-.jr iuniw m ;uuninwn wno race and tno improvement of living con
were apparently already prepared for ditlons throughout th rinh
the reoueet) to stop, by leHslatlon. the I To these who were close ennna-h en
building of any more roadways of gravel Jtch th 8P,rlt nd to fel the vital
or : macadam, and the council and the Z 1.," .i. V1 w"ia- christian
mayor resolved, that hard surface pave- 2 ",TC
ments must be put down In futura for grasp the Idea of potential universality
mi . auver- wunwiej wnn ine second conference,
using ror bias on hard surface pave-1 ' " nrst conference, with its 8000
menta and hnvtnar anilflflnni delegates, presided over hv tha aalnul
pared for the aama by the engineer of !' tj?'L Bc5viV ,ate PrM"ent
th city, they had apparently had this .PV: ',7 i """!.r
v vv,...,B wUV.n,iine umnina; or a glorious plan In eom-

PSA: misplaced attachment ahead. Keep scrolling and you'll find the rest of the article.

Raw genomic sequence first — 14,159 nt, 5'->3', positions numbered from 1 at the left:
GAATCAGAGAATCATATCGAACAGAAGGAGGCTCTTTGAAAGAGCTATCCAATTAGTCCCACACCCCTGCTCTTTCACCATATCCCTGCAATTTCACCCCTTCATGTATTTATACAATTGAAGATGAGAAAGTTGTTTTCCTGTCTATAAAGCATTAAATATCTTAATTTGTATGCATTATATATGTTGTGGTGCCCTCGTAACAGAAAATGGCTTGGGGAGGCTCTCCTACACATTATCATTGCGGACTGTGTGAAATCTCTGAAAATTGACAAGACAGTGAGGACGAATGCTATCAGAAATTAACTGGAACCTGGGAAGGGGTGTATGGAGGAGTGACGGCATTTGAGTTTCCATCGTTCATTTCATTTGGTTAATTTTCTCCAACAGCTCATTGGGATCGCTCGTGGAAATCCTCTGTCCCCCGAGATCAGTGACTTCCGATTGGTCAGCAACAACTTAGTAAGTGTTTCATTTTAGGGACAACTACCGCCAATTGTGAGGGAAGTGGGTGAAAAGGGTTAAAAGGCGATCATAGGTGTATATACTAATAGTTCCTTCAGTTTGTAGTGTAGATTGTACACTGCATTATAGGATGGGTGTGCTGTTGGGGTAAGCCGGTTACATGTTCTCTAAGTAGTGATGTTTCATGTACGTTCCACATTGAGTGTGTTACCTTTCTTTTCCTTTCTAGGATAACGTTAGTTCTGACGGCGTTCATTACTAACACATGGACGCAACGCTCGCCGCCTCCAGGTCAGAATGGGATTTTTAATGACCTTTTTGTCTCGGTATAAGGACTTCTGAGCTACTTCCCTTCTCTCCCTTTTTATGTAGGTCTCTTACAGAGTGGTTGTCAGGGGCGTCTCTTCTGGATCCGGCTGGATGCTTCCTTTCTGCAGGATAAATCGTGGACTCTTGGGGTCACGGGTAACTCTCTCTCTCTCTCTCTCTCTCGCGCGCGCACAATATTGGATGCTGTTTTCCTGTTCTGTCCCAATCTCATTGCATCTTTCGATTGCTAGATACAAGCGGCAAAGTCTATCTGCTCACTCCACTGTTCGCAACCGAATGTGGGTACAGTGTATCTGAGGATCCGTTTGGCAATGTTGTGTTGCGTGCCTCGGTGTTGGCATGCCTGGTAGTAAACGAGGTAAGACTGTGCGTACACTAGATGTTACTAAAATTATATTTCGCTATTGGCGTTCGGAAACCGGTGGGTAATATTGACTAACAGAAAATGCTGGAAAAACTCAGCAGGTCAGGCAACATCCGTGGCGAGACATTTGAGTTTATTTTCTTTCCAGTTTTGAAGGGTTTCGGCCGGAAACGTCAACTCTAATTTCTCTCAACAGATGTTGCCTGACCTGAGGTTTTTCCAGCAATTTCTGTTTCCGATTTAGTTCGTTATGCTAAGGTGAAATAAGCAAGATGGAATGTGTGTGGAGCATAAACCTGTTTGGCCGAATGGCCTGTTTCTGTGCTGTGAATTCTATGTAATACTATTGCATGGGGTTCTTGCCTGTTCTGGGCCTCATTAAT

wuw iu a.. yaiBiiieu lurmuia (wmcn i yariaon wun tne second, which is to
does not prevent others from ' laying be tne practical superstructure on a
hard surface pavements, as the patent Ilrm tounaation already laid and tested.
laws will not sustain as a patent any . penmeniauon is past. Th Nat-
street lmnrovemant or unv othnr Im. lonai jterorm association now itnnwai
provement which has been in use over wftat it has to do and ta proceeding to '
It wal W axa .
two years prior to the application for a u" n intelligence tnat la ad-
natantt ts AntA thtm fn.m..i. miraoie and with a unanlmltv nt rh.i..
and then had printed specifications ,llan "upport that is simply staggering